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June 20, 2011 5:46 pm

The Infernal Comedy, Barbican, London

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 John Malkovich in the lead role

Here was an odd event. Why tell the true story of 1990s Austrian serial killer Jack Unterweger to an accompaniment of formal arias by composers such as Vivaldi and Mozart? It was like going to the cinema and finding that the soundtrack to Silence of the Lambs had been replaced by bucolic country dances or romantic duets.

The draw of the evening was Hollywood actor John Malkovich, who in effect gave a one-man show. Seated at a table (the only prop) or wandering among the audience, Malkovich impersonated the charismatic murderer, while two singers and an orchestra hung about waiting to break into song.

The story of Unterweger is one worth telling. Imprisoned for murder, he spent 15 years in jail honing his talent for self-publicity, so that by the time he was released on parole he had become a national celebrity in Austria and was even invited to the US as an expert commentator on crime.

Unfortunately, Unterweger was leading a double life. Through this period he killed nine more women and was finally sent back to prison, where he took his own life.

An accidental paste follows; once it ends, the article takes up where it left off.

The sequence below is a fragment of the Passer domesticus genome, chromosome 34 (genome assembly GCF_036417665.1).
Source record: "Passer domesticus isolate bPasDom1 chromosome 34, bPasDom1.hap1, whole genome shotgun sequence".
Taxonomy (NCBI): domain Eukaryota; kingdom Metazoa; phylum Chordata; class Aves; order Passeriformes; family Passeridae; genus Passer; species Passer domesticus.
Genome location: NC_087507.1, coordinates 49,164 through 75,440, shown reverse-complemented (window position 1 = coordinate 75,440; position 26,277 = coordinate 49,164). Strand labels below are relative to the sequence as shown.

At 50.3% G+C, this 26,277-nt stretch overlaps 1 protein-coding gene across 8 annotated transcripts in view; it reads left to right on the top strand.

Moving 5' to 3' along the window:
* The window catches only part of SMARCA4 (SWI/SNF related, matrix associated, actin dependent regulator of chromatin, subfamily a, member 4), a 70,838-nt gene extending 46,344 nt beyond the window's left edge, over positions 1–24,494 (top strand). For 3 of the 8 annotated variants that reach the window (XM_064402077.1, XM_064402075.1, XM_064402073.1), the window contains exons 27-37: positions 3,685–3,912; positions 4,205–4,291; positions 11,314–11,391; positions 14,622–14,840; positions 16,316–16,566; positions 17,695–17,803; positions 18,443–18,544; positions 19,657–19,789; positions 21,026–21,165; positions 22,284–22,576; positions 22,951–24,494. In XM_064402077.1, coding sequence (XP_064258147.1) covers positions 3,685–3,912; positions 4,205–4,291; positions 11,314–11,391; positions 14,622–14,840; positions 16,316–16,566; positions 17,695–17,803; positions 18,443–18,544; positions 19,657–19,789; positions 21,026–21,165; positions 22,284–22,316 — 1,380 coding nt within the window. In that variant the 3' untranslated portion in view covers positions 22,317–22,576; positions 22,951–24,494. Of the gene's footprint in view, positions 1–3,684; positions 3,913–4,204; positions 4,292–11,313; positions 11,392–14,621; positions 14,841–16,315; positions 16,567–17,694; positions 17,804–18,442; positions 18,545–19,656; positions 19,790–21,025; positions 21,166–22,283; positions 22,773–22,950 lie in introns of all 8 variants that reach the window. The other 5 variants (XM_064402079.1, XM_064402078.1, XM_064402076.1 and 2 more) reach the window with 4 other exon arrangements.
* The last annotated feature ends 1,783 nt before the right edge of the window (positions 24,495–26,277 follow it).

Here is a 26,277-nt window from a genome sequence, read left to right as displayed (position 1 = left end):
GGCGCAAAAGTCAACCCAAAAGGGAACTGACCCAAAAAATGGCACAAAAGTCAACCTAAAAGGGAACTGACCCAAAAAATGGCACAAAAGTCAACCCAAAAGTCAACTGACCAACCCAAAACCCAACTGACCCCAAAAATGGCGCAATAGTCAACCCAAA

How to get inside the man’s head? Malkovich’s informal, chatty way with the audience immediately set up a rapport and one understood why people had fallen for the man’s magnetism.

Attraction and revulsion were two equal forces here: a palpable chill would go down the spine as he joked how women love a murderer and then fixed his eyes on a woman close by. As each layer of the personality was stripped away, Malkovich’s performance became ever more disturbing.

But what did the music add? Next to the penetrating modern psychology of Michael Sturminger’s text the selected extracts sounded impossibly formal and hidebound. Pieces such as Haydn’s “Berenice, che fai?” and even Mozart’s ineffably beautiful “Vorrei spiegarvi, oh Dio!”, with their generic heroines singing about simple love or betrayal, have little to tell us about a unique personality as monstrously conflicted as Unterweger.

Nor were the musical performances by sopranos Bernarda Bobro and Marie Arnet and the Wiener Akademie under Martin Haselböck especially impressive. This was a compelling story where we wanted to find the truth. All the music gave us was false connections. 

 

The Barbican

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